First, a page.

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See How New York Became a City in This New Digital Collection of Maps

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What did your neighborhood look like in the 17th century? Now you can find out.

A faded green and tan map of 17th-century Brooklyn.
This 1864 copy of a 1766 map shows a “plan of the village of Brooklyn and part of Long Island.”
Courtesy of the Brooklyn Historical Society

Back when Brooklyn was bucolic, marshes and farmland connected the scatter of 17th-century villages that today’s 2.6 million–person borough has grown from over the past four centuries. Now, that journey from agricultural to urban can be traced through a new collection of nearly 1,500 digitized maps by the Brooklyn Historical Society.

Modern residents can delve into 453 years of five-borough history and with a few keystrokes track the evolution of neighborhoods through old transit routes, development plans (some that came to fruition and others that didn’t), and hundreds of hand-drawn maps of rural hamlets turned prime real estate from 1562 to 2015. The overall effect is a visual compendium that unravels the growth and history of a modern metropolis.

A busy red and green map of several subway routes snaking through Manhattan, Brooklyn and Queens in 1939. The map is surrounded by a border of black and white photographs of New York City landmarks.
Brooklyn–Manhattan Transit Corporation subway lines in 1939.
Courtesy of the Brooklyn Historical Society

“One of the stories that’s told most dramatically through these maps is the transition of Brooklyn from an agricultural region of villages to a very dense, populous borough,” says Maggie Schreiner, the historical society’s manager of archives and special collections. “That’s an exciting story not just to read about in a book, but through these maps, to actually see those changes to what the physical environment looked like.”

Plotting your way around the boroughs does more than show how streets have changed —the maps are a record of New York culture. For instance, there are pamphlets of exhibits you could peruse at the 1964 World’s Fair in Flushing, admission for which cost just $2 for “a panoramic tour of the past, present, and future of man.” Or a 1919 map charting subway lines you could take to Ebbets Field, the since-demolished Crown Heights baseball stadium where Jackie Robinson and the Brooklyn Dodgers played. Rare surveys of Brooklyn and Manhattan before the Revolutionary War also offer a look at the region under British rule.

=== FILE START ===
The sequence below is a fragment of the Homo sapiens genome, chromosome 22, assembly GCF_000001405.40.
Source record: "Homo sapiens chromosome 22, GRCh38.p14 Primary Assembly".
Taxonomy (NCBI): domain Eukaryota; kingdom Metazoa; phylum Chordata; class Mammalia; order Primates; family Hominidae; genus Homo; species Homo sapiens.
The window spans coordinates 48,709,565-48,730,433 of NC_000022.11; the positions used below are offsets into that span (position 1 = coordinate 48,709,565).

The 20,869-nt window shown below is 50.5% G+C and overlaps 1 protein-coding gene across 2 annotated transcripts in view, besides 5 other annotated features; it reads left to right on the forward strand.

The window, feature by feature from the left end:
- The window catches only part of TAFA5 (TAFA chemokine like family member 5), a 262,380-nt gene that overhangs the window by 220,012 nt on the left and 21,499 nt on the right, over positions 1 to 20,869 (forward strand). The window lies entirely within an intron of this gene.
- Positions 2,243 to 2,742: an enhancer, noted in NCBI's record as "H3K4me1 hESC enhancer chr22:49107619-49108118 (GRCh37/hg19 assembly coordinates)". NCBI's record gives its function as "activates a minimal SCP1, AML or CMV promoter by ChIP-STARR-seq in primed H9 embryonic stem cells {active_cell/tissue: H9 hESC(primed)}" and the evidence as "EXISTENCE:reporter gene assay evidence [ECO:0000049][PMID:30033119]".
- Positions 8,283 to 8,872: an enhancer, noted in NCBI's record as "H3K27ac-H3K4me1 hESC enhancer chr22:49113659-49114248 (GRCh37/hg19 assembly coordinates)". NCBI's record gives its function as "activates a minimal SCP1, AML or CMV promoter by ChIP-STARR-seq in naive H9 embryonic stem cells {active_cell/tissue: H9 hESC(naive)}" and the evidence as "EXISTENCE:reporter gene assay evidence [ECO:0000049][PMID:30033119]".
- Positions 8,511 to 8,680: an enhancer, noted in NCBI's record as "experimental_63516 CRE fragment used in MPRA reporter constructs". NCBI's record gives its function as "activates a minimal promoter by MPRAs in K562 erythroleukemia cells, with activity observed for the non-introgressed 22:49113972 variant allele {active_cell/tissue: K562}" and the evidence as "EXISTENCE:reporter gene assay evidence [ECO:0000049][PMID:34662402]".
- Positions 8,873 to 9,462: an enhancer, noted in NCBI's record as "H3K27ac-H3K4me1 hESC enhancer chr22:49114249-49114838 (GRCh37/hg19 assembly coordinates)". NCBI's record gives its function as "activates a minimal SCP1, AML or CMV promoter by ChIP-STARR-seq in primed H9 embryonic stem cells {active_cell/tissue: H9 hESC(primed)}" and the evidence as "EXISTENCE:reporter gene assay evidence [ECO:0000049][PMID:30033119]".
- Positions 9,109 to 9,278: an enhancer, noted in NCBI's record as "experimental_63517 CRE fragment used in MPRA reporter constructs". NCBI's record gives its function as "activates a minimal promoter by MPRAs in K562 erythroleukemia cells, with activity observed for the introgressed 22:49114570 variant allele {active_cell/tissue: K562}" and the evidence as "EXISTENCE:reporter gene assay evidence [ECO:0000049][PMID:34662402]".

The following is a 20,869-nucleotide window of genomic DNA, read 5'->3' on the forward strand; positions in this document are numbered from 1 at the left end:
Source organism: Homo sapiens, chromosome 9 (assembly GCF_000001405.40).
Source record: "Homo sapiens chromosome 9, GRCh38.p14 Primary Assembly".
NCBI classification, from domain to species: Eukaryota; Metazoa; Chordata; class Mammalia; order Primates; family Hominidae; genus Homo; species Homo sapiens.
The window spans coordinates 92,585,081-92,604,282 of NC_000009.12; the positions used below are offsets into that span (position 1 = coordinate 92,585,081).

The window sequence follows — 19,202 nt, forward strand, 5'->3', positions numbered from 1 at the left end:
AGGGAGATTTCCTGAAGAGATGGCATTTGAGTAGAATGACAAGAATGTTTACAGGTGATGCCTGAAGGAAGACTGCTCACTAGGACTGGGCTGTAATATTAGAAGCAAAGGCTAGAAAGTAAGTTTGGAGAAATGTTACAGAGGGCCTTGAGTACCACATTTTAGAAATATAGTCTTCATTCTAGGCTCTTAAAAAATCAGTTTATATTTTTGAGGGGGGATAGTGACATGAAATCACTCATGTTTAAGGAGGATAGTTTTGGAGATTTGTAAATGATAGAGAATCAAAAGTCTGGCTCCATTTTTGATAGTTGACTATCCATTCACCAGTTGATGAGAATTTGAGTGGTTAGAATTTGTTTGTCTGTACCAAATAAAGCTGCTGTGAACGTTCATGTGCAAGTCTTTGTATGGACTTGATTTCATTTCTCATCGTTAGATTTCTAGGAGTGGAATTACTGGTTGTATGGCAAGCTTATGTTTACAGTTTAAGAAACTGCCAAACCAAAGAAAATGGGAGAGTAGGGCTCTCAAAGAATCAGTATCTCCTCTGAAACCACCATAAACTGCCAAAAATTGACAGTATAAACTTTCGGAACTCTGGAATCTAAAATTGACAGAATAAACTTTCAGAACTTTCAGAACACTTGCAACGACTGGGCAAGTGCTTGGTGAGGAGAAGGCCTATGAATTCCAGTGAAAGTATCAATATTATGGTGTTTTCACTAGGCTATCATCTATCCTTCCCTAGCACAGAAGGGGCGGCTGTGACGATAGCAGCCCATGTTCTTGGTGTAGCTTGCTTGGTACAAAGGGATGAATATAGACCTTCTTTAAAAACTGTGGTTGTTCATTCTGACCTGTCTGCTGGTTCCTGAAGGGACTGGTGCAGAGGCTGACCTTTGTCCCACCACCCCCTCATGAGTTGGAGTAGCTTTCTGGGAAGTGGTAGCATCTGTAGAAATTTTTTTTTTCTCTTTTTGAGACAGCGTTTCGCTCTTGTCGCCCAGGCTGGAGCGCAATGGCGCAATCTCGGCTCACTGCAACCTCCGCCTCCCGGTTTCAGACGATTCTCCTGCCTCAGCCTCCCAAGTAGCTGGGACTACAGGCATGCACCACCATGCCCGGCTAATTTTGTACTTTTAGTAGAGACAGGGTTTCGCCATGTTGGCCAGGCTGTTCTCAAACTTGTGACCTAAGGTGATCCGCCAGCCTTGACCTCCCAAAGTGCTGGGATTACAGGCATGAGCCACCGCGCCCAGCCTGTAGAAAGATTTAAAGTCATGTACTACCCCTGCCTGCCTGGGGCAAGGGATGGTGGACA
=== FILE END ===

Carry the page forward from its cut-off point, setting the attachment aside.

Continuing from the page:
The vivid collection makes for an approachable entry point into archival research. “Maps are beautiful and engaging primary sources, and even if you’re not a historian, it’s a really wonderful place to start diving in and learning about the past of your neighborhood or borough,” says Schreiner. “This will be a window into how fun and exciting it can be.”

A personal favorite of Schreiner’s are Frederick Law Olmsted and Calvert Vaux’s designs for Prospect Park — and, perhaps more notably, earlier iterations that didn’t make the cut. One map shows plans for a park that could have stretched Brooklyn’s backyard about a mile farther north into Prospect Heights and razed several blocks in the process.

A faded vertical map of Manhattan in 1845. Markers and colored lines indicate existing streets and proposed changes to the borough.
A 1845 map of existing and proposed streets, railroads, piers and fill in Manhattan.
Courtesy of Brooklyn Historical Society

Marcia Ely, the historical society’s executive vice-president, recommends users search by neighborhood to uncover quirks in their own neck of the woods. But the collection isn’t just for history buffs; it’s part of the historical society’s ongoing efforts to bring its archive of roughly 5,000 artifacts online for scholars and researchers.

Examining the often large and fragile maps in person was previously a laborious task, and with the COVID-19 pandemic, now an impossibility. The digitized collection removes those barriers and literally puts nearly five centuries of historical documents at users’ fingertips.

The voluminous archive also includes topographical surveys, nautical charts, and political and cultural maps — some of which were damaged and had to be physically repaired — of the boroughs of New York, Long Island, New York State, and even pieces of New Jersey and elsewhere in the Northeast. More maps, according to Schreiner, will be added in the coming months, but New Yorkers have plenty of material to work with in the meantime.

“It’s [ultimately] a place for the curious,” she says. “Anyone can visit and take a journey.”